The Telomerase Inhibitor, Imetelstat, Rapidly Reduces Myeloma Cancer Stem Cells (CSCs) in a Phase II Trial

Carol Ann Huff, Quiju Wang, Ashraf Z. Badros, Richard J. Jones, Anita Reddy, Kevin Nishimoto, Monic J. Stuart, Stephen M Kelsey and William Matsui


Abstract 4898

Despite improved response rates with the use of novel agents, the vast majority of patients with multiple myeloma (MM) experience disease relapse and progression. This clinical pattern suggests the cells responsible for tumor regrowth persist following treatment, and we previously demonstrated that highly tumorigenic and self-renewing MM cells are relatively resistant to a wide range of anti-myeloma agents. These MM CSCs are present in the peripheral blood circulation and express memory B cell surface antigens (CD19 and CD27) and the stem cell marker aldehyde dehydrogenase (ALDH). We have also studied cellular mechanisms regulating self-renewal and found that MM CSCs express increased levels of telomerase activity (TA). In preclinical models, the novel telomerase inhibitor imetelstat has been found to inhibit CSCs from a wide range of tumor types, and we reported that imetelstat reduced TA in MM CSCs resulting in the loss of self-renewal and clonogenic growth potential.

In an open label phase II clinical trial initiated in February 2011, previously treated MM patients (pts) (n=6) with stable but detectable disease following treatment with an iMid or proteasome inhibitor received single agent imetelstat (7.5–9.4 mg/kg IV on days 1 and 8 every 21–28 days). Additional pts (n=4) receiving lenalidomide maintenance and whose disease was stable for at least three months have also been enrolled. Pts received imetelstat therapy until evidence of disease progression or toxicity. Median age is 62.5 years (range 53–68); median number of prior therapies is 1 (range 1–4) including 4 pts with prior autologous transplant and 1 pt with prior mini-allogeneic transplant; 8 pts with prior bortezomib use; 9 pts with prior iMiD use; and 4 pts with concurrent lenalidomide use with receipt of lenalidomide for a median of 11.38 months (range 4.51–19.21 months) prior to initiation of imetelstat. As of July 30, 2012, 6 pts remain on study. Four pts were discontinued from imetelstat therapy after receiving a median of 7 doses of imetelstat either due to disease progression (n=2) or hematologic toxicity (n=2). Cytopenias were the most frequently reported toxicity with 8 of 10 pts demonstrating grade 3–4 thrombocytopenia and neutropenia during cycle 2, often requiring dose reductions or holds in subsequent cycles.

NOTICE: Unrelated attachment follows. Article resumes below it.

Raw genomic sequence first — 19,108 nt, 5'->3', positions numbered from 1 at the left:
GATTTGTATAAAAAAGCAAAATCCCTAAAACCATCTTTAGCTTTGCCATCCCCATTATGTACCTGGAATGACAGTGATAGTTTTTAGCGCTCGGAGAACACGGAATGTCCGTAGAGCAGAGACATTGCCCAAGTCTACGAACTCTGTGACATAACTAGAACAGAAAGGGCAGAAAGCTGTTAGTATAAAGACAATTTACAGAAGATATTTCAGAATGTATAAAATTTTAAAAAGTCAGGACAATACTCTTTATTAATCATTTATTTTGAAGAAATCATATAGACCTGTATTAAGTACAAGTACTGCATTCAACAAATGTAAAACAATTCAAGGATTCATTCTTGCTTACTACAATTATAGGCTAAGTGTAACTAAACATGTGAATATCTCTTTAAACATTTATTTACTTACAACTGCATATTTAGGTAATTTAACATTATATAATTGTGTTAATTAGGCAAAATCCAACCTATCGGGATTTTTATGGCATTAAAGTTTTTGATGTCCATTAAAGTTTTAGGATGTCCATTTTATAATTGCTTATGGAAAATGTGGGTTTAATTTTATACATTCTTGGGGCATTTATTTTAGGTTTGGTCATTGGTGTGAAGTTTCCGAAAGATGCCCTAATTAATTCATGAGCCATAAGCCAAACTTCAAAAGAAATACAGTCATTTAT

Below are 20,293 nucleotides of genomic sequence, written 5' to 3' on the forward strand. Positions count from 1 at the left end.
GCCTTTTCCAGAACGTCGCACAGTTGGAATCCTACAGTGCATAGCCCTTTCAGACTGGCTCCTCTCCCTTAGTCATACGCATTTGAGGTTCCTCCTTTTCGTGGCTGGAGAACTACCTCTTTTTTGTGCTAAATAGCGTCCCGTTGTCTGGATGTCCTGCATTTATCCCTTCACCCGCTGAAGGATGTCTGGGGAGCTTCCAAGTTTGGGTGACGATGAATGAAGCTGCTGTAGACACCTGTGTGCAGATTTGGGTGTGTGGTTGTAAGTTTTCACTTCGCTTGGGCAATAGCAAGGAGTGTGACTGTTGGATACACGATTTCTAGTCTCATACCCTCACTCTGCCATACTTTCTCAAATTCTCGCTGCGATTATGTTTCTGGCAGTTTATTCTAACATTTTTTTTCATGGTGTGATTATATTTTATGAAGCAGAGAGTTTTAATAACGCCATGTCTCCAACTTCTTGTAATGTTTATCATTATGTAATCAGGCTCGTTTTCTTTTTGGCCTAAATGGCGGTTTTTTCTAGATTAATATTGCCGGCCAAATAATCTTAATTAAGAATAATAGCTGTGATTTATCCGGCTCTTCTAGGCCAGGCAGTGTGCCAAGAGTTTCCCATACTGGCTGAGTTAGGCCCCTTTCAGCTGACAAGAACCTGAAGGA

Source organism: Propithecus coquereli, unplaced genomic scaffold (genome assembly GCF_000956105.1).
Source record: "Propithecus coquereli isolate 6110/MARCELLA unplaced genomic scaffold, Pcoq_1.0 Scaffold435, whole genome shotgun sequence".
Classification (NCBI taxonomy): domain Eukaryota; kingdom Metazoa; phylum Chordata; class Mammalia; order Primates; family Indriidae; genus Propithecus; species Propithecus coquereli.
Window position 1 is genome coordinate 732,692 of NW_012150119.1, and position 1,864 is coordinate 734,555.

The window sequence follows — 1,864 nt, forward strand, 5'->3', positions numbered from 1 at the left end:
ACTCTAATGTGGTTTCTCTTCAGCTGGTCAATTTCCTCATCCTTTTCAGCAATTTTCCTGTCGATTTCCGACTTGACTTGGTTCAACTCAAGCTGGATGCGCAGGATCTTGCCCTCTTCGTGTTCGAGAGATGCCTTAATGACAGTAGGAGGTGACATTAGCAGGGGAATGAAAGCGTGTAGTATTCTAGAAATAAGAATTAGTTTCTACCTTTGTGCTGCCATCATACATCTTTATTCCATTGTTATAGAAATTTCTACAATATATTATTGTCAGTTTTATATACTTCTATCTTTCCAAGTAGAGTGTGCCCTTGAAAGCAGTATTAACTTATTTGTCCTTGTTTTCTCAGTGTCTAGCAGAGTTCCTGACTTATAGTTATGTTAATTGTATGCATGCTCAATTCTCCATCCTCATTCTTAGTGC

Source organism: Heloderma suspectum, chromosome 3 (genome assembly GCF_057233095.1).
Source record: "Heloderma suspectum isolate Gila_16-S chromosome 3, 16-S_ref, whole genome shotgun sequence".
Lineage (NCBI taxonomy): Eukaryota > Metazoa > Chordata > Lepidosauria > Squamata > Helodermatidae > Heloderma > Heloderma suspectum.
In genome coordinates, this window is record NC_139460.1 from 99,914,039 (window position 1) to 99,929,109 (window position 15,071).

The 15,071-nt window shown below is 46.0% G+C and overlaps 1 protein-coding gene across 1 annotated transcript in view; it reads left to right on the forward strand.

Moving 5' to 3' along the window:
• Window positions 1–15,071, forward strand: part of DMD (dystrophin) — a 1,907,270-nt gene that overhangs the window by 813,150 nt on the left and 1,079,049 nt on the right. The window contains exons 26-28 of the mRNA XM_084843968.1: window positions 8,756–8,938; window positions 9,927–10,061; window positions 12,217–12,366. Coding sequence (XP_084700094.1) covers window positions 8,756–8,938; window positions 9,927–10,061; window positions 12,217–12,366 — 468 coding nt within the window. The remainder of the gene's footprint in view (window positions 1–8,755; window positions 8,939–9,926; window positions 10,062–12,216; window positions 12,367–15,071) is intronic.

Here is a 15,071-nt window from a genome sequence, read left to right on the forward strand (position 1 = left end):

The frequency of circulating MM CSCs (CD19+CD27+ALDH+) was quantified by flow cytometry. Circulating MM CSCs could be detected prior to the initiation of imetelstat (mean 10.7 × 10e3 cells/ml, range 17–53 × 10e3) in 8 of the 9 pts who have completed at least 2 cycles of treatment with imetelstat. In the single remaining patient, circulating CSCs were assessed from Cycle 2 onwards. Over the course of treatment, the frequency of MM CSCs decreased significantly, on average 2 fold every 30 days (Fig 1), in 8 of the 9 patients studied despite no upgrades in clinical response as per IWG criteria. In two pts who received 4 and 6 cycles of single agent imetelstat respectively, standard responses detected as decreasing or plateaued serum M protein or light chain levels were sustained over 4 months following discontinuation (Fig 2). Moreover, these delayed responses occurred in the absence of any additional therapy.

These findings demonstrate that imetelstat rapidly decreases circulating MM CSCs. In addition, several patients experienced delayed, but sustained, clinical responses as measured by standard criteria. Therefore, imetelstat may have therapeutic implications for MM and other malignancies driven by CSCs.

Figure 1.
Figure 1.

Serial measurement of CSCs in patients (n=9) treated with imetelstat

Figure 2.
Figure 2.

Clinical response in Pts 003 and 004 based on changes in paraprotein level. Dashed line represents off study evaluation.

Disclosures: Huff: Celgene: Scientific Advisory Board Other; Novartis: Consultancy. Jones: Cytomedix: Royalties, Royalties Patents & Royalties. Reddy: Geron Corp.: Employment. Nishimoto: Geron Corp: Employment. Stuart: Geron Corp: Consultancy, Employment; OncoMed Pharmaceuticals: Consultancy. Kelsey: Geron Corp: Employment. Matsui: Geron Corp.: Research Funding.